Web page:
Due to the lack of uniform regulations, most states have implemented their own laws for dating with varying strictness. There is no broadly accepted industry standard for labeling among perishable foods, which leads to a lot of waste, mislabeling and consumer miseducation. Because of this, a lot of the language and usage for date labeling are added on the discretion of manufacturers and retailers.
Check out the interactive infographic below, which includes a sample from the 41 states that currently require some foods and perishables to have labels. A few have standards for all perishable goods, but most only cover goods such as milk, shellfish and eggs. Some are more clear, others are more ambiguous (*cough* Alabama).
The Grocery Manufacturers Association and the Food Marketing Institute are trying to change this. These two grocery industry leaders are spearheading an initiative to streamline product date labels in an effort to reduce waste and consumer confusion. They’re proposing the use of just two standard phrases: “BEST If Used By” and “USE By”, which follows the USDA’s suggested language.
“BEST If Used By” describes product quality, where the product may not taste or perform as expected but is safe to use or to consume.
“USE By” applies to the few products that are highly perishable and/or have a food safety concern over time; these products should be consumed by the date listed on the package-- and disposed of after that date.
BRAND TIP: if you’re going to change a product’s dating guidelines, you might as well run through the whole essential checklist for product labels to make sure there isn’t anything else you want to update.
Stock Loss Mitigation
Even if a retailer has done the best it can to rotate stock and manage incoming product, sometimes expiration dates creep up anyway. Selling the product with a lower profit margin is better than a full loss plus the cost of disposal. In order to prevent the product from going bad on the shelf, retailers can put the product on sale and implement the following tactics to get it moving:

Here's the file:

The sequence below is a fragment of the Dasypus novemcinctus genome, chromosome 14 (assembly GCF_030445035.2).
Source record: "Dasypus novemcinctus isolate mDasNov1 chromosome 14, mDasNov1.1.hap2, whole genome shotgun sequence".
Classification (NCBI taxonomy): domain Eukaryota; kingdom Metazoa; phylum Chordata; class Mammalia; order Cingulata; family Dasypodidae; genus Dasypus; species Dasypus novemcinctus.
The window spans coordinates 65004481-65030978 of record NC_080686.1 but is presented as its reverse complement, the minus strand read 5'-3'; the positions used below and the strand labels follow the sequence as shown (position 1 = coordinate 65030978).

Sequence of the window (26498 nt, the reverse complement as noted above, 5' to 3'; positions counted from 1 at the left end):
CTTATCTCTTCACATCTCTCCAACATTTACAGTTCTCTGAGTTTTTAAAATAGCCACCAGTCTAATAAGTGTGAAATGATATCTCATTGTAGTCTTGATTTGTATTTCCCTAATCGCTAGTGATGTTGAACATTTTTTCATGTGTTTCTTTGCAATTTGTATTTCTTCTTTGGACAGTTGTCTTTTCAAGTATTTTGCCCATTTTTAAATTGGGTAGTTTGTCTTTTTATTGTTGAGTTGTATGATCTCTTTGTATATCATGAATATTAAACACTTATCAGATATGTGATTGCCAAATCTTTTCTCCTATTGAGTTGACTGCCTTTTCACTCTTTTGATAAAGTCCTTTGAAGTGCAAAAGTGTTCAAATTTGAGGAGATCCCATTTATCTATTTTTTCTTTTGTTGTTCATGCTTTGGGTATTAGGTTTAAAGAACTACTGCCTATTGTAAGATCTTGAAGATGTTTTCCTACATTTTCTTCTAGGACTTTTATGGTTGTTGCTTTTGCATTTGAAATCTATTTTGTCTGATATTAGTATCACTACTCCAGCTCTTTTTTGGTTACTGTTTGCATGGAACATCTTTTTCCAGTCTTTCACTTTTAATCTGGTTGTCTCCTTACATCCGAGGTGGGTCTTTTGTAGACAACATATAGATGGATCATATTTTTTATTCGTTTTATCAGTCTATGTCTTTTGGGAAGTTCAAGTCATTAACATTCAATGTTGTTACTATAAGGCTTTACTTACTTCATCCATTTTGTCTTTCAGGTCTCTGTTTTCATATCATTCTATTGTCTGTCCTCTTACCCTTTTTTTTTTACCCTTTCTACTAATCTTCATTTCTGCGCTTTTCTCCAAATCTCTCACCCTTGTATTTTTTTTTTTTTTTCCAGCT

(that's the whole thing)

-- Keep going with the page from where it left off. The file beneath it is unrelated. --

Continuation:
- Include the product in a printed daily or e-daily
- Sample the product to get more customers interested
- List the product on chalkboard easels and boards in front of and/or throughout the store
- Move the product to an end cap to get more traffic and eyes on the product
- Place the product on an attractive POP display
Stock rotation is a crucial component of stock management. Even if it isn’t directly under your job description, it is still important to be educated on what else goes on in product’s life from manufacturer to shopping cart. You’re ahead of the curve by taking the time to go through this stock rotation refresher. Keep it up. Now, go forth and rock your retail goals this week!
Sarah is a Content Marketing Journalist at Repsly. With a background in broadcast journalism, advertising and as a brand ambassador, Sarah is always looking for ways to connect with readers through concise, visual and interesting content. On the weekends you'll find her hitting a trail or at a live show.